Published22. Sep. 2020
Online B2B Sales: How To Sell Better In The New Norm
The new reality is pushing sales professionals to adopt remote strategies to ensure continued sales and business growth. Management Events talked to our sales managers across Europe for their take on selling in the 'new normal'.
The COVID-19 crisis brought unprecedented changes to the business world. And sales leaders in particular have to navigate paradigm shifts as companies move to preserve cash flow and reduce spending.
So how can you as a sales professional successfully close online B2B sales in this ‘new normal’? What are the best practices to sell remotely amid the pandemic?
Management Events checked with our sales managers across Europe for business-to-business (B2B) sales tips and advice on adapting to virtual selling and developing online strategies for better prospect engagement.
How has COVID-19 impacted your sales process?
Different sales managers have their own B2B sales techniques and routines, but all of them are in agreement that the outbreak has changed how they communicate with prospects and existing clients.
Knott: My sales process was not impacted because I have always been working over the phone or using video conferencing tools. But COVID-19 has, of course, affected the way of approaching and reaching the customers.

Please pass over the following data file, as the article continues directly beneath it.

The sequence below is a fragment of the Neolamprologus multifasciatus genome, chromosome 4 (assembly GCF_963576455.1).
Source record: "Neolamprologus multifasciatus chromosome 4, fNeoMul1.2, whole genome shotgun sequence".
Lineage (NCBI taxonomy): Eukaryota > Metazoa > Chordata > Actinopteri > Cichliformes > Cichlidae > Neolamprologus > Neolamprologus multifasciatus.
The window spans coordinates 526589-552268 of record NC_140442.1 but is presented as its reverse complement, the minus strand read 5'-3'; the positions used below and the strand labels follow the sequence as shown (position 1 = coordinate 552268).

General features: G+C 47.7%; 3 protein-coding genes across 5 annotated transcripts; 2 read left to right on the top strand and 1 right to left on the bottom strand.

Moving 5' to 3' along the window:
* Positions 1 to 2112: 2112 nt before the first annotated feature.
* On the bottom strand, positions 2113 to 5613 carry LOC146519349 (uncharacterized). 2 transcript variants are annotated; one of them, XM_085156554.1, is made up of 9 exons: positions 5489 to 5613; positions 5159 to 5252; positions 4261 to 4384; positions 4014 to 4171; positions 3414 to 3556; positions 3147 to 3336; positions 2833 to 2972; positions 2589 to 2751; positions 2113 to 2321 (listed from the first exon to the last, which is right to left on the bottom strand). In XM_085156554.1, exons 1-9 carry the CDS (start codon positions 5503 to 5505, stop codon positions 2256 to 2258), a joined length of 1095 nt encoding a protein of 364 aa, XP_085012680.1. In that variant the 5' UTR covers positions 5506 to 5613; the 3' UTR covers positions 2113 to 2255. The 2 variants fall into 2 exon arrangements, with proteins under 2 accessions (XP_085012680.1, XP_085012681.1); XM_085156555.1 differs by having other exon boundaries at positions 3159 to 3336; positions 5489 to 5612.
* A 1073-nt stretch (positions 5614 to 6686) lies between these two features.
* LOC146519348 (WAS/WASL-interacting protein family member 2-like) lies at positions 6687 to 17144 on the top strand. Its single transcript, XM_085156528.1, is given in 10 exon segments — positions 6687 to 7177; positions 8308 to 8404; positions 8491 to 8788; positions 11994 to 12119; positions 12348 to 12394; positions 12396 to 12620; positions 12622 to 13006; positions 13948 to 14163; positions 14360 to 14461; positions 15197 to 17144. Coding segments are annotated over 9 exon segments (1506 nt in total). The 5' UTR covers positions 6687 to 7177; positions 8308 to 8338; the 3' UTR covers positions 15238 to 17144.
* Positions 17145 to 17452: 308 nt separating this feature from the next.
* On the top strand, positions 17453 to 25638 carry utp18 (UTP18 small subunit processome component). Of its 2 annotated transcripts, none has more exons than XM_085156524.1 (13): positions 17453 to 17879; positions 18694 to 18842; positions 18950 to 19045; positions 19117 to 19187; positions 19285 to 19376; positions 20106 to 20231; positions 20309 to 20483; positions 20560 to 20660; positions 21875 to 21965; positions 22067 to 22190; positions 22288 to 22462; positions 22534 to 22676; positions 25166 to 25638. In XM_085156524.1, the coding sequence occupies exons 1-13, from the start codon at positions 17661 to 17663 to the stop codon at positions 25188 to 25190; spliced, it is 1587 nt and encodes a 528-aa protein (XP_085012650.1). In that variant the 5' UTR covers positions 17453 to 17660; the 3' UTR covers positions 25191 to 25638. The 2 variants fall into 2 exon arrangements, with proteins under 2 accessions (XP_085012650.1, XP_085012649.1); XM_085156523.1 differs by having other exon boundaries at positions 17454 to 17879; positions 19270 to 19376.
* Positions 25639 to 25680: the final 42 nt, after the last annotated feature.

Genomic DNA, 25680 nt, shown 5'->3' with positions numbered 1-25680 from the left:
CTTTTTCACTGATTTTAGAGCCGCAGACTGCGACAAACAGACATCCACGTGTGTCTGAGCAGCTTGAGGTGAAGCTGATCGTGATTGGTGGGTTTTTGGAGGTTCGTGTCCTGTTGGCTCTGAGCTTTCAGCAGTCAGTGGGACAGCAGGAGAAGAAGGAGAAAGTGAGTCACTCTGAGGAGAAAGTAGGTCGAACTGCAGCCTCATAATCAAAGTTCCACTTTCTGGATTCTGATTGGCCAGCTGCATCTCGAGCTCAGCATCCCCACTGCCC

Werring: Our sales processes are definitely different from before. Generally, we see that we would need more meetings to close the deal, and the sales cycle takes longer than usual. Also, our concept in the Netherlands is based on face-to-face meetings, which is not possible for the meantime, so we had to change the way we sell – 100% virtual.
Komulainen also agreed with Werring’s statement on the longer sales cycle, noting that sales reps have to re-look at their communication strategy.
Komulainen: The base of my sales process has always been to find out the goals and ambitions of my customers. Then, together with the customer, we discuss whether cooperation with Management Events helps them reach their goals. Now, due to COVID-19, many companies have shifted their goals from growth to survival, and are a bit hesitant on new commitments. Hence, the sales cycles are longer and require more patience and understanding of the customer’s situation.
How have you adapted your sales approach to the current times?
The social and economic constraints of the pandemic are causing salesforces to quickly evolve their B2B sales approach to engage clients. And for Komulainen, although he understands that businesses are hesitant to spend at this time, “on the other hand, you have to be very assertive.”